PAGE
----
Many social media users have cited the 19-season run of “Law & Order: Special Victims Unit” as a reminder that sex crimes have long pre-dated Harvey Weinstein. To the surprise of no one, the disgraced former studio head — whose dozens of accusers recently inspired countless others to speak out against powerful men they’ve encountered in the workplace — will inspire a 2018 episode of the Dick Wolf-created NBC procedural.
The show’s executive producer, Michael Chernuchin, told Entertainment Weekly that “we are hitting Harvey Weinstein head-on” with a fictionalized account of predators who work in the airline industry.
While readying a previously-planned script about “airline pilots and what a boys club that is,” Chernuchin said he and his writers realized, “‘Wow, this is exactly what the actresses go through in Hollywood. It’s the same environment.’ So we got all of our Harvey stuff out with airline pilots.”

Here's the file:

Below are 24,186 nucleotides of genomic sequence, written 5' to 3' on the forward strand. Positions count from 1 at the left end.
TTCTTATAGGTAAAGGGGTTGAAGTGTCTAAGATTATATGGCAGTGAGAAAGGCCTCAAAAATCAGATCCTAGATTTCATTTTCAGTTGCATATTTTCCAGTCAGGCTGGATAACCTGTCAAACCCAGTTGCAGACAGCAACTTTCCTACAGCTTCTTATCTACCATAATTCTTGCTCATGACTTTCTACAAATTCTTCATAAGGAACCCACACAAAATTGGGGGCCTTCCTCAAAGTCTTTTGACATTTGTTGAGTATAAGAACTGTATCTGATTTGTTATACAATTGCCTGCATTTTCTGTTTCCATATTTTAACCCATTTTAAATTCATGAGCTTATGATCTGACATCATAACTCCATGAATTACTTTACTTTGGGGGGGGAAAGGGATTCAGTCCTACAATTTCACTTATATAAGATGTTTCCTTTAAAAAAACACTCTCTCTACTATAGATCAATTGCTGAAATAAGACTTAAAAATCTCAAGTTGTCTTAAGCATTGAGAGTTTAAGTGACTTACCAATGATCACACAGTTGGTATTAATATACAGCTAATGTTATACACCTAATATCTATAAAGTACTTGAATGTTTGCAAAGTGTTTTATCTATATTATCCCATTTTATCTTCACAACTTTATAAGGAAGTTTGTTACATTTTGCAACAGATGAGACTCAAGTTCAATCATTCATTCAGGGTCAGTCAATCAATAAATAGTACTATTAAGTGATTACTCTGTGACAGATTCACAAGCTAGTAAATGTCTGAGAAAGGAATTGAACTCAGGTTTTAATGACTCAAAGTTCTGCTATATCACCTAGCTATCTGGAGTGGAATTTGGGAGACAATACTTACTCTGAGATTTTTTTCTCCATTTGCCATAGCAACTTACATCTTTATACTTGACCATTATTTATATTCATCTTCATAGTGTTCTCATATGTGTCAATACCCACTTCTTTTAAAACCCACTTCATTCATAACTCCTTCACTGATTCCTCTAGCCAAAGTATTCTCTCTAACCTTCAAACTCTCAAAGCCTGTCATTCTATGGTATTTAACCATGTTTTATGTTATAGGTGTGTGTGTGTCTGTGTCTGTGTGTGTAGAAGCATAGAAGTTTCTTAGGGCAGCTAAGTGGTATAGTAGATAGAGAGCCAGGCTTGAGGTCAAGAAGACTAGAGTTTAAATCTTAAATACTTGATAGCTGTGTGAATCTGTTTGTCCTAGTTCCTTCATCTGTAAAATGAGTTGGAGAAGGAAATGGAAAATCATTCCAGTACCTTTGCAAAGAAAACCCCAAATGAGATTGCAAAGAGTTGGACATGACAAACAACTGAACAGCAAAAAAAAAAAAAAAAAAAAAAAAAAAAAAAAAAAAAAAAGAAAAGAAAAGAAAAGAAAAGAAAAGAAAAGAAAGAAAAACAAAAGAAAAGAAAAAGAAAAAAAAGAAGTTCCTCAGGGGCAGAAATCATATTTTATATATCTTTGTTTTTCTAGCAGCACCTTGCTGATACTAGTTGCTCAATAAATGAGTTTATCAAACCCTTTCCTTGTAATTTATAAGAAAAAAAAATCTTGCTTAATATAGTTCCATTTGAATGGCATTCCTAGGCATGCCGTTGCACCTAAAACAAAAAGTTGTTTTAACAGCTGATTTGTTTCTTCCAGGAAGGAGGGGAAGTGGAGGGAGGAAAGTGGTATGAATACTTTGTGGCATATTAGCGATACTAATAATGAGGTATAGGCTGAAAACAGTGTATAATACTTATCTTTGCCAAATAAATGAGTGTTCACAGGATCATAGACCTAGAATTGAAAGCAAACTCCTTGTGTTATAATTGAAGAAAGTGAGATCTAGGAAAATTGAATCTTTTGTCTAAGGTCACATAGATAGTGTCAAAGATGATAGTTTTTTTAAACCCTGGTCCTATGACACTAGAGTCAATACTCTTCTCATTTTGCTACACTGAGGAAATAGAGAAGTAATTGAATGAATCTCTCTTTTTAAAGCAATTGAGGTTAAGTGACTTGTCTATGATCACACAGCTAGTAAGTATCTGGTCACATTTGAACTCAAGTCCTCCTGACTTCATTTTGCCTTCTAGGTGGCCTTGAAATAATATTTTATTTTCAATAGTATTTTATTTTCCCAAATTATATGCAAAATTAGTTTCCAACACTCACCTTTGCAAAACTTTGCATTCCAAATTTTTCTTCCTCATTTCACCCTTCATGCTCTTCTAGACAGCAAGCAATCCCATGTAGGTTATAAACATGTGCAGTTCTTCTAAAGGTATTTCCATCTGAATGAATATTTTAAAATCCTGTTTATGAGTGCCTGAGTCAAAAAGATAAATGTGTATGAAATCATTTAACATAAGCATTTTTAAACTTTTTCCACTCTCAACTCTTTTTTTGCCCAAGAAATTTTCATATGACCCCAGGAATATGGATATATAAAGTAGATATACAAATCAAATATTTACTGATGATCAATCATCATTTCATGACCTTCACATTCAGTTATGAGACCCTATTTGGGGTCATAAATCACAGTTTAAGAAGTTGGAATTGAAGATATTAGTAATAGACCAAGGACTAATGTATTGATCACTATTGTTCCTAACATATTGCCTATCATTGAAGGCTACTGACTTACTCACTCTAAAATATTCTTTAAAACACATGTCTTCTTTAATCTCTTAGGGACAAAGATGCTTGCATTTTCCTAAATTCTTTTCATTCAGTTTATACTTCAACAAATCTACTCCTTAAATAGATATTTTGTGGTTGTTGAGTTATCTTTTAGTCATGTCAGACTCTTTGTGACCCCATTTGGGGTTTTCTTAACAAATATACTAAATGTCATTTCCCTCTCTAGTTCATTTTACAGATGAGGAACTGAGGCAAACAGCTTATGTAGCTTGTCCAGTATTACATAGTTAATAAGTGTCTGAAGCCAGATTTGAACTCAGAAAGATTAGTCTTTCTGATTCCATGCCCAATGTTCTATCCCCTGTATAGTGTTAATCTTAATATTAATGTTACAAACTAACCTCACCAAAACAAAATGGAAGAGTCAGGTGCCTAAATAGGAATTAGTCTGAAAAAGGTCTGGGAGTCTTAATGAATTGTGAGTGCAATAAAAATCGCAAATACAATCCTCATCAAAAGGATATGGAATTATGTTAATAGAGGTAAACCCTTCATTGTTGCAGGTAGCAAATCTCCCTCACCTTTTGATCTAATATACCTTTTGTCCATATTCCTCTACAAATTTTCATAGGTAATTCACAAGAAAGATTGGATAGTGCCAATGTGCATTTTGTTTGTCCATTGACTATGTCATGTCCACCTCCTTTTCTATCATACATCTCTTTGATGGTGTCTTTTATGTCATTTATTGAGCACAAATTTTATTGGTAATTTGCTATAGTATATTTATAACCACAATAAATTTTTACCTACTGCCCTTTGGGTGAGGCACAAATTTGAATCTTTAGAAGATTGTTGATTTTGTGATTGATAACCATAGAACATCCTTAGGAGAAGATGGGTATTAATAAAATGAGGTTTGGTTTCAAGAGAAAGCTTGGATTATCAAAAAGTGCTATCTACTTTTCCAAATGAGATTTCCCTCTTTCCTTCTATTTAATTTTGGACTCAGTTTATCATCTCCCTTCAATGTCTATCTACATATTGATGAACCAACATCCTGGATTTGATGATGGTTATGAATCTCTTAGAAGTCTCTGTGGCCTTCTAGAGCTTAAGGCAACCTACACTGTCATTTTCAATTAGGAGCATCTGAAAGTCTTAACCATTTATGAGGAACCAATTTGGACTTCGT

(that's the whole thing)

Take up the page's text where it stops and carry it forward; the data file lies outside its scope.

Weinstein is currently the subject of police investigations for allegedly committing rapes in New York, Los Angeles, and London, where law enforcement is also looking into similar claims against Kevin Spacey. It remains unknown whether either man will face charges.
Chernuchin called his upcoming Mariska Hargitay-starring storyline “a real important episode about the rape culture in an industry. We wanted to try to stretch the law to criminalize that sort of environment.” This year, Hargitay — also a producer on the series — produced “I Am Evidence,” a documentary about untested rape kits that premiered at the Tribeca Film Festival.
The “ripped from the headlines” tagline has accompanied many installments in the mammoth “Law and Order” franchise. Past episodes of the original “Law & Order” were based on cases involving the likes of Dr. Jack Kevorkian, Mike Tyson, Anna Nicole Smith, O.J. Simpson, John Gotti, Ted Kaczynski, Michael Jackson, David Carradine, Mel Gibson, and Charles Manson (who died last week and will also figure into Quentin Tarantino’s ninth film).
Miramax and The Weinstein Company, both co-founded by Weinstein, produce “Project Runway,” the long-running reality TV competition that aired on Bravo for its first five seasons. Bravo is owned by NBC Universal.